Jamie was a quiet, easy-going kid who spent hours sitting on the floor going through baseball cards and making the statistically-perfect dream baseball team. Keenly intelligent, Jamie breezed through school without ever having to put in the smallest amount of effort.
By university, though, it was obvious that something was wrong. Jamie was severely depressed and not going to classes or completing schoolwork.
Despite qualifying for MENSA, Jamie flunked out of several universities and never finished a degree. Jamie is now on disability due to mental illness and has been unable to work for many years.
Alex was a wild child. Defiant, dyslexic, prone to eloping and climbing trees during school, and incredibly stubborn, Alex was considered a “difficult” child. Alex’s father was a dead-beat dad who left Alex’s mother with four children on her hands. She was not equipped to handle Alex’s behaviour, and her brother ended up taking Alex on for several years.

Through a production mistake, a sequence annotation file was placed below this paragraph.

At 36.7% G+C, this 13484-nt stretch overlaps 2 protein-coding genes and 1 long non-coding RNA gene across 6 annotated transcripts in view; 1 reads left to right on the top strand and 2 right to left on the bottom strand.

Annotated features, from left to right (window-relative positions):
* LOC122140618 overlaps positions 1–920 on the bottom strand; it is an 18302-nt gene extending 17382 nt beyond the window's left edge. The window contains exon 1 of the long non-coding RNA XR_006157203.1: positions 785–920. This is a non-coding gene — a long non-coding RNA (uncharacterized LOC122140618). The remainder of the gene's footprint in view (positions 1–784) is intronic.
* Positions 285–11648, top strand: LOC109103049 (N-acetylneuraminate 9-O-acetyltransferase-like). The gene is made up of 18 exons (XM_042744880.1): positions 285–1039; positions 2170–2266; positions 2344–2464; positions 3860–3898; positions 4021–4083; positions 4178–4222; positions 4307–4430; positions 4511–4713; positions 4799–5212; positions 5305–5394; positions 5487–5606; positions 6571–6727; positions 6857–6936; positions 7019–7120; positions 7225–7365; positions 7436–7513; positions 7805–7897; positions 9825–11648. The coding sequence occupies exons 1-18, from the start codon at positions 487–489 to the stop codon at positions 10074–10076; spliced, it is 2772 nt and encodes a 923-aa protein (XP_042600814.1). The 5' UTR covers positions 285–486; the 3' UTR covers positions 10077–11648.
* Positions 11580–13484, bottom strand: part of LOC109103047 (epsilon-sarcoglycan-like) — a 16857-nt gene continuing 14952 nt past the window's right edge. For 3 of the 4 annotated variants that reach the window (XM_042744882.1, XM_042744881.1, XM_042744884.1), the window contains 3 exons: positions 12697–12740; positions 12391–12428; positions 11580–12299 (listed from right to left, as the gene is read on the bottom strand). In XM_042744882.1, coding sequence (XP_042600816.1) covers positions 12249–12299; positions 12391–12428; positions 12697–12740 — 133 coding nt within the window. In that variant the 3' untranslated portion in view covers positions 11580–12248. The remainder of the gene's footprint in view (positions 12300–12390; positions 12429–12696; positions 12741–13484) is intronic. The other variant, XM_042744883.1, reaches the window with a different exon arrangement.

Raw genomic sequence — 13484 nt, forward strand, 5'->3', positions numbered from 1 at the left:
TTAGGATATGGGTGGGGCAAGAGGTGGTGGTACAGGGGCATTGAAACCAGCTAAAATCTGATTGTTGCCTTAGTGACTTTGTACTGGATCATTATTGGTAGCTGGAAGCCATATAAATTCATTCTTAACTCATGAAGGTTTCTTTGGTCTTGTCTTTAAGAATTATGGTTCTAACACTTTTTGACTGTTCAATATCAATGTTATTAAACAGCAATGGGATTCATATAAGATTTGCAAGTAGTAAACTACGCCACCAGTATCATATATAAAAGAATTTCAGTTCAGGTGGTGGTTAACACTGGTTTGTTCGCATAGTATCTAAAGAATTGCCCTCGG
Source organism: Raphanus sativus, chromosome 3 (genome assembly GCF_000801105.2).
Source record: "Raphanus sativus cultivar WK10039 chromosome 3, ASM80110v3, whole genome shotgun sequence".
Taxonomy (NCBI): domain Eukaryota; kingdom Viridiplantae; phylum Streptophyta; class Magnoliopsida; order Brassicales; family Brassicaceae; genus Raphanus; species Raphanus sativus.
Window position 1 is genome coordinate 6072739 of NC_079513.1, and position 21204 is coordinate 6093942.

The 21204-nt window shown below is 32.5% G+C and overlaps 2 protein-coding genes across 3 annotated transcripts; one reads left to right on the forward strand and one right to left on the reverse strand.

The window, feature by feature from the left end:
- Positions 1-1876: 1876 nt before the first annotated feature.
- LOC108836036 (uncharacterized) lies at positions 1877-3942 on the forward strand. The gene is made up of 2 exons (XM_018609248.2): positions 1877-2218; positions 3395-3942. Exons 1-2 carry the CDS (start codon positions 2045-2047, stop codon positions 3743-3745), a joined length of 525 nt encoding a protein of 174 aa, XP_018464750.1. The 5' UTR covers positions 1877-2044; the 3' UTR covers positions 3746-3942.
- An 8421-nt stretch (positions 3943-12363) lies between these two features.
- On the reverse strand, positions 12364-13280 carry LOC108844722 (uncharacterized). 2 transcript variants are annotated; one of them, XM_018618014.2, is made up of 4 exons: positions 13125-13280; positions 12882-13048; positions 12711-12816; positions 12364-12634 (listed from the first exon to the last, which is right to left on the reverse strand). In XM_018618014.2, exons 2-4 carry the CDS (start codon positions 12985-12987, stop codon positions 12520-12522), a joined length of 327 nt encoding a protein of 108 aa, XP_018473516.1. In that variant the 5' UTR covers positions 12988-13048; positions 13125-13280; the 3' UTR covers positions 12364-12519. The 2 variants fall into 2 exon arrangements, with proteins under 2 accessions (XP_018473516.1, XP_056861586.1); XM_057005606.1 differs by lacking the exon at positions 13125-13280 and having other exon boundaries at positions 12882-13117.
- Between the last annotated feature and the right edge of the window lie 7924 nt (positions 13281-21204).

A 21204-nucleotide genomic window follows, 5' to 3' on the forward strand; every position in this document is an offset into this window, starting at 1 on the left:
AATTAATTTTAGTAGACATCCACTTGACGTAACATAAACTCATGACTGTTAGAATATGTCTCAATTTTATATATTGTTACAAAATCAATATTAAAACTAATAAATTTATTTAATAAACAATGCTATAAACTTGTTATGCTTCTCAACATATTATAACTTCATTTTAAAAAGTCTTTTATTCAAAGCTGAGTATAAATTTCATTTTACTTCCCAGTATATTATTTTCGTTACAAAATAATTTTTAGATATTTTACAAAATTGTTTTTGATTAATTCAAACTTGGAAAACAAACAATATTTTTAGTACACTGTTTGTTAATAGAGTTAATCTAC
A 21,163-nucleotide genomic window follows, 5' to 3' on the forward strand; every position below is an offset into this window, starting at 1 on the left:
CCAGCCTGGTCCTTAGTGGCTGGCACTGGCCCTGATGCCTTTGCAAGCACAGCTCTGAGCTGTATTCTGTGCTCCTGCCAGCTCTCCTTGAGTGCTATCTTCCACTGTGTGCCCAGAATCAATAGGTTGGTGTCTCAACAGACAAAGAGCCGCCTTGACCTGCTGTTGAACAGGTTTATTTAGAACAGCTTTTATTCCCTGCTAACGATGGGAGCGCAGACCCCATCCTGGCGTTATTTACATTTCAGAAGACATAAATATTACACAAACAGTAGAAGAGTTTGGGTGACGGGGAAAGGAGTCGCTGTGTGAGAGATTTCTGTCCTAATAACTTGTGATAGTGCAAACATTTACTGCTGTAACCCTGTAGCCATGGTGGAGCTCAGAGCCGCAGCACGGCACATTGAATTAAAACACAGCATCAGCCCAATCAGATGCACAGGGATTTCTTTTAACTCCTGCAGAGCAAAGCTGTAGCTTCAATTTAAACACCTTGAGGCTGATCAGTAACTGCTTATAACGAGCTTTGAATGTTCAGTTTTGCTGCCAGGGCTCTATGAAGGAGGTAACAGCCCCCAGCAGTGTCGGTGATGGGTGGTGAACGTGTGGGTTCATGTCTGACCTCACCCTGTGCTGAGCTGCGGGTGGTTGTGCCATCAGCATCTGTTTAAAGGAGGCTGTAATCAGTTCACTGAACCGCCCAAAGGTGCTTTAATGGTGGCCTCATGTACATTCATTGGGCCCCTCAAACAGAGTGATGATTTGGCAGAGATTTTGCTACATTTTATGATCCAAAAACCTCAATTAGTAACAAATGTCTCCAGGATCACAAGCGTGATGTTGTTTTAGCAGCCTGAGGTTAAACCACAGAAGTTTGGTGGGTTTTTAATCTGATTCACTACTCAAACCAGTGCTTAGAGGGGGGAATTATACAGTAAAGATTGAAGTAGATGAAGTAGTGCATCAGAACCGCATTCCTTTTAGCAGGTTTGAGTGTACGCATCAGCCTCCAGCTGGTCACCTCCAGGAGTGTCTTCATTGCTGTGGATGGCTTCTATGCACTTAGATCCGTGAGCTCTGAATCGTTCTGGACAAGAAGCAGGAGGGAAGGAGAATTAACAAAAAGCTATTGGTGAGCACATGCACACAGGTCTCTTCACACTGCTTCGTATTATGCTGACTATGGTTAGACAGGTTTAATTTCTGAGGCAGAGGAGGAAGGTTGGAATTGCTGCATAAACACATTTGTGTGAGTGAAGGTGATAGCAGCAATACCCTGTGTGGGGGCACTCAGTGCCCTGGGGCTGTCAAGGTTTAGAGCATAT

Alex is now married with two kids and has a solid union job. While still stubborn and strong-willed, Alex is also a loving parent and a supportive spouse who does childcare and chores and goes to work without difficulty.
From the above examples, which are based on real people with certain details changed to maintain privacy, you can see that difficulties– or lack thereof– in childhood do not necessarily predict success in adulthood.
In fact, long-term studies of autistic people show that it is extremely difficult to predict adult success in autistic children.
Outside of severe intellectual disability, there is no reliable predictor for independence in adulthood.
Interestingly, despite the rise of intensive intervention therapies, the proportion of autistic people achieving true independence has remained remarkably steady over time.
These therapies may help give the kid a push toward developing skills sooner than they would have without the therapy, but there isn’t much evidence showing an effect that lasts through adulthood.
Ultimately, what good does it do to spend time teaching an autistic kid to throw a ball or identify objects on a tray or follow orders unswervingly?